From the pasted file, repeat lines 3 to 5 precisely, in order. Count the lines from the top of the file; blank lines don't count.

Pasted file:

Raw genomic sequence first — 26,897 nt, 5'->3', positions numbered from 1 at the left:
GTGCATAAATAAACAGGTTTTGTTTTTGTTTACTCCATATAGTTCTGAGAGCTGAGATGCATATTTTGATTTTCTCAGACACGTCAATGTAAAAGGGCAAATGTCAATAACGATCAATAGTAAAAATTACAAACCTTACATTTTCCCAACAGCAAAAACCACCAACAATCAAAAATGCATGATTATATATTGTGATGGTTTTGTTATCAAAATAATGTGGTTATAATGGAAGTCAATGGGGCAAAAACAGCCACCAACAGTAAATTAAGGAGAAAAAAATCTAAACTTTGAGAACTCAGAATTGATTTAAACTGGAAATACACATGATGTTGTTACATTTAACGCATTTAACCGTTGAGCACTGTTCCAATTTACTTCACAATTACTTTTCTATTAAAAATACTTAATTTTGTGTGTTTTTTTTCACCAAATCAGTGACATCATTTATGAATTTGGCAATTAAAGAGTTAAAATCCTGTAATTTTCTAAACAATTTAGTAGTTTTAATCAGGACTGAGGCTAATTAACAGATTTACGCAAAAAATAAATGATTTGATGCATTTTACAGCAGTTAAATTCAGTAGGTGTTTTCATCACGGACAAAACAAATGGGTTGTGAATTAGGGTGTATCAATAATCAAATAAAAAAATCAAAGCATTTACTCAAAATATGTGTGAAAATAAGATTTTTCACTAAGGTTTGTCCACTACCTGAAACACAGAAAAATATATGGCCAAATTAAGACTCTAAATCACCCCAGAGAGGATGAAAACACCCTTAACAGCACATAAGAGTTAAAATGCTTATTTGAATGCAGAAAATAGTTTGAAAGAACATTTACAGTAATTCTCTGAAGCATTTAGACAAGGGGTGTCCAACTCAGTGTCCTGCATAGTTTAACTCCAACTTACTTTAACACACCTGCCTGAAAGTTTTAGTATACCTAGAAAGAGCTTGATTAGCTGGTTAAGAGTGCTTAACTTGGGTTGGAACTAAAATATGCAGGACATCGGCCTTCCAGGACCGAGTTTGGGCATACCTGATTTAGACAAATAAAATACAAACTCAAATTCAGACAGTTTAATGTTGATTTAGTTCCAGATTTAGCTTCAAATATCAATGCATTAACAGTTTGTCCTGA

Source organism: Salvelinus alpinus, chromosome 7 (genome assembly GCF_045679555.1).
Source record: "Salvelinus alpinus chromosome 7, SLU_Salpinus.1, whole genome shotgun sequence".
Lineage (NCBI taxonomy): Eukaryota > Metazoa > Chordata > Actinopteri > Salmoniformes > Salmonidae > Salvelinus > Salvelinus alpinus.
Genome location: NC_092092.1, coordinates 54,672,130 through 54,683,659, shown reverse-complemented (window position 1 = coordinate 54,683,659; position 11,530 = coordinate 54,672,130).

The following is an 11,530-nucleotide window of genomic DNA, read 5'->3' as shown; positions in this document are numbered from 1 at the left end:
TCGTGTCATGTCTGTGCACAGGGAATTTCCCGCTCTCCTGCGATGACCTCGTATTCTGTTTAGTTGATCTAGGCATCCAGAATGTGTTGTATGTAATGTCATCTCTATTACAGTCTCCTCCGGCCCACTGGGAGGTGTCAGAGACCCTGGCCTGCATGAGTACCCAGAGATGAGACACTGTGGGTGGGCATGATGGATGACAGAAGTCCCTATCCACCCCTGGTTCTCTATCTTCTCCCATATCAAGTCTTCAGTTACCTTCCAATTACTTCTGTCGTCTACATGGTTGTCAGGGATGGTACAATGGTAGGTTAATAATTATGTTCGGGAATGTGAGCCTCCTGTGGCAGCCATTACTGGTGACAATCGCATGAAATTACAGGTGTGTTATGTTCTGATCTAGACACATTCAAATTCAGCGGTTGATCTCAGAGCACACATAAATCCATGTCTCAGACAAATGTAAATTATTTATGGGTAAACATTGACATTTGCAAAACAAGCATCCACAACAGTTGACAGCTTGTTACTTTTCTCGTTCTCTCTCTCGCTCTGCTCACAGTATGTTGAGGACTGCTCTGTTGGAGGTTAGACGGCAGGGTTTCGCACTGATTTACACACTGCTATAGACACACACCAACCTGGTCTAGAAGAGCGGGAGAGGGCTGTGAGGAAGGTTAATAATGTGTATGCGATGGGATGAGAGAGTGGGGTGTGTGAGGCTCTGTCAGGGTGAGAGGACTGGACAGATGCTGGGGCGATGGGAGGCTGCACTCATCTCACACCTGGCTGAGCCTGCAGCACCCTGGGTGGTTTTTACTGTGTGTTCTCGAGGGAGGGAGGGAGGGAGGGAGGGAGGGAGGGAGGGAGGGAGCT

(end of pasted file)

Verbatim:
Source organism: Salvelinus alpinus, chromosome 7 (genome assembly GCF_045679555.1).
Source record: "Salvelinus alpinus chromosome 7, SLU_Salpinus.1, whole genome shotgun sequence".
Lineage (NCBI taxonomy): Eukaryota > Metazoa > Chordata > Actinopteri > Salmoniformes > Salmonidae > Salvelinus > Salvelinus alpinus.